Recession indicators remain mixed. The successive policy interventions and economic shocks initiated in the past few years are now squeezing developed economies into an increasingly constrained position, as cash-strapped households see a slowdown in consumer demand. The result is that investment and manufacturing are also starting to slow. Overheated property markets are showing signs of cooling in the US and the UK, where mortgage rates have spiked to levels not seen since the financial crisis. Property activity has therefore slowed.
That said, available data doesn’t all suggest that large, developed economies are responding sufficiently to tighter policy stances for inflation to fall to target. In the US, the all-important labour market remains tight and wage pressure is concomitantly still elevated. Profitability has been solid, suggesting that labour retrenchment is still some way off, although recent data suggests a more pronounced slowing in growth is coming. The Federal Reserve Board (the Fed) is likely to slow the pace of tightening to 25bps increments in 2023, but has signaled that it will continue hiking the policy rate to 5% or beyond, until inflation and its drivers see pressure ease.
The outlook for the European Central Bank (ECB) is also challenging, but for different reasons. Inflation remains very elevated because of the impact of energy prices (now about five times higher than it was pre-Covid) on the headline. As this subsides, assisted by unravelling global bottlenecks, reduced global goods demand and prices, and more moderate wage formation in Europe, the ECB should be able to slow the pace of hiking too, although to a lower level than the Fed.
But it is going to be a difficult, if not impossible, balance for central banks to reign inflation back deliberately and decisively into range without moving into an uncertain ‘restrictive’ stance, without risking a meaningful and painful impact on economic activity. This process will be complicated by mixed data showing unexpected resilience in Europe and more recent weakness in the US.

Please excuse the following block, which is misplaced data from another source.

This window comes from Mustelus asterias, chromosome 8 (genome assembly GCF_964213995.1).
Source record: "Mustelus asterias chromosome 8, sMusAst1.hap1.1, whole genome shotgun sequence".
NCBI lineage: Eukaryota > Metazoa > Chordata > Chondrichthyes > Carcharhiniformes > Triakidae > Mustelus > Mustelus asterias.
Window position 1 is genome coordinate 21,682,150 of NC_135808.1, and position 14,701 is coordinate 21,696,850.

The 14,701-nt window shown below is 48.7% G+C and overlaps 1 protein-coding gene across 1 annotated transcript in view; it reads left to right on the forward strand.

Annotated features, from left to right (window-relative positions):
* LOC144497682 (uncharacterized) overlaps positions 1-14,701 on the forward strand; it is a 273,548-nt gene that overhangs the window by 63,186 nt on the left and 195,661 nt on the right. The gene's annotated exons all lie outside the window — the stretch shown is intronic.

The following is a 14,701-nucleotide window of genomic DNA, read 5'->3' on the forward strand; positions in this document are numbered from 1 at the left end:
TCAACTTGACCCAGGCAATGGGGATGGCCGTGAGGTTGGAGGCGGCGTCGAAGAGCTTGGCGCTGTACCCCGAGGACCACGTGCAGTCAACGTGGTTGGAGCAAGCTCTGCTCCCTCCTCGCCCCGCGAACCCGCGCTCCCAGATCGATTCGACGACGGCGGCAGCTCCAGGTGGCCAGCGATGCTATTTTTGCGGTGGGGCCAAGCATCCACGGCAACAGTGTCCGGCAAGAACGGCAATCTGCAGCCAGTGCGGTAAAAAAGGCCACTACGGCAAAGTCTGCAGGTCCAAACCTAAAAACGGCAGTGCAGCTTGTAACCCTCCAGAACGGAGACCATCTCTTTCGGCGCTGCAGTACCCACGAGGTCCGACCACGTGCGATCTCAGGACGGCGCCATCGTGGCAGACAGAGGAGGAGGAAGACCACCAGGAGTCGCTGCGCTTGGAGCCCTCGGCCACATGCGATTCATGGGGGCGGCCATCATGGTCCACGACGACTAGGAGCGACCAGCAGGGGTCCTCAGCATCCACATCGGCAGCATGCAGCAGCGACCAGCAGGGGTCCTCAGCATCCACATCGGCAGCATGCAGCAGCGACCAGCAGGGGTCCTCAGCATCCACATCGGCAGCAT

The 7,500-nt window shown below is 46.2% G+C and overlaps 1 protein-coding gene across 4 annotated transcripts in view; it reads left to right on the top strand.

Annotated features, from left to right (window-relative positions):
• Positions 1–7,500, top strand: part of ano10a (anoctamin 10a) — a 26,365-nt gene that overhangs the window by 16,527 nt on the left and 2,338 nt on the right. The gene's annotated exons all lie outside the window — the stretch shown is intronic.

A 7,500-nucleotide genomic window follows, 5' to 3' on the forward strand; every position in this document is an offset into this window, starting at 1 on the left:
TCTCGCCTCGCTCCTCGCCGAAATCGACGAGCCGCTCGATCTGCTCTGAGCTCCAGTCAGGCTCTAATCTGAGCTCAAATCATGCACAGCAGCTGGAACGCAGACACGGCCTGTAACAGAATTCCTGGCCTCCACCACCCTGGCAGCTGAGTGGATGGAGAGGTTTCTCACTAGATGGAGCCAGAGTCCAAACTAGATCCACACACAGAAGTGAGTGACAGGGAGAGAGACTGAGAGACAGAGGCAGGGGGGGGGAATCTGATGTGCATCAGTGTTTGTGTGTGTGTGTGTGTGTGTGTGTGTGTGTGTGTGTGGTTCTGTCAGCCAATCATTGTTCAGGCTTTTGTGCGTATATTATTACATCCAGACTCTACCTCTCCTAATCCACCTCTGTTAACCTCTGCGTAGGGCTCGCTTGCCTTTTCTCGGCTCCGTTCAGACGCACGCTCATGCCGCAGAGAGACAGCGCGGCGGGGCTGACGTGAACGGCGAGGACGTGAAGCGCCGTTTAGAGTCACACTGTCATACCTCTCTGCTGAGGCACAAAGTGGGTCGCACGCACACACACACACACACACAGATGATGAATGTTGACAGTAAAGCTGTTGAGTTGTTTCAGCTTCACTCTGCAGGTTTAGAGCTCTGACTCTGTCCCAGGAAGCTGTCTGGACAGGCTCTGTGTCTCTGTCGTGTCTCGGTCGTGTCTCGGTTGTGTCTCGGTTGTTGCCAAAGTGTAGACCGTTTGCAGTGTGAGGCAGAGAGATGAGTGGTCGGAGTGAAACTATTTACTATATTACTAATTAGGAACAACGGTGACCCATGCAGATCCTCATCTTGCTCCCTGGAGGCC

Recessions in Europe, the UK and possibly the US are still a risk 2023 (Figure 3). While these will undoubtedly be painful, it’s important to highlight that the recessionary conditions should differ from the so-called ‘balance sheet recessions’ induced by the Global Financial Crisis. What we are likely to see is a shorter, sharper downturn, but that is more responsive to an ultimate easing in policy settings.
The short-term outlook for China is very uncertain. The recent policy shift should see the broad reopening put an end to the stop-start of repeated lockdowns. However, this was preceded by an unhappy period of elevated infection as the relatively low immunity rises. Thereafter, probably in the second half of 2023 (H2-23), a combination of improved mobility, the possibility of some easing in housing market restrictions and a recovery in the property market, alongside better general consumer spending should offset the impact of weaker exports. Current forecasts suggest a consensus real GDP forecast of about a 9% annualised rate at that time and growth of about 5% for the year.
South Africa’s economic political nexus continues
SA’s economic outlook is hostage to the increasingly inextricable link between politics and growth. Energy availability looks likely to remain deeply constrained through to the second quarter of 2023, as units of the two newer coal-fired stations remain offline, and the nuclear generator at Koeberg is being upgraded/refurbished (Figure 4). The persistent risk of breakage, unplanned maintenance and various acts of sabotage are expected to be ongoing and loadshedding at high stages is expected to continue. Growth in the first half of this year will struggle to exceed 1.% in real terms.
Despite current constraints, legislation passed late last year offers some hope. Gazetted changes to the Electricity Regulation Act (4 of 2006) provides for the exemption from applying for an electricity generation licence for all facilities, irrespective of capacity, and the licensing threshold has been abolished. New generation investment registrations at the National Energy Regulator of South Africa have risen meaningfully. We expect economy-wide non-Eskom energy availability to improve in H2-23 as some early self-generation projects reach completion. This won’t improve loadshedding but should shelter some of the productive areas of the economy from its effects. Eskom’s Energy Availability Factor should benefit from the return to service of some generation units that are currently offline for precautionary reasons in the second half of 2023, but, overall, we expect the system to remain highly constrained.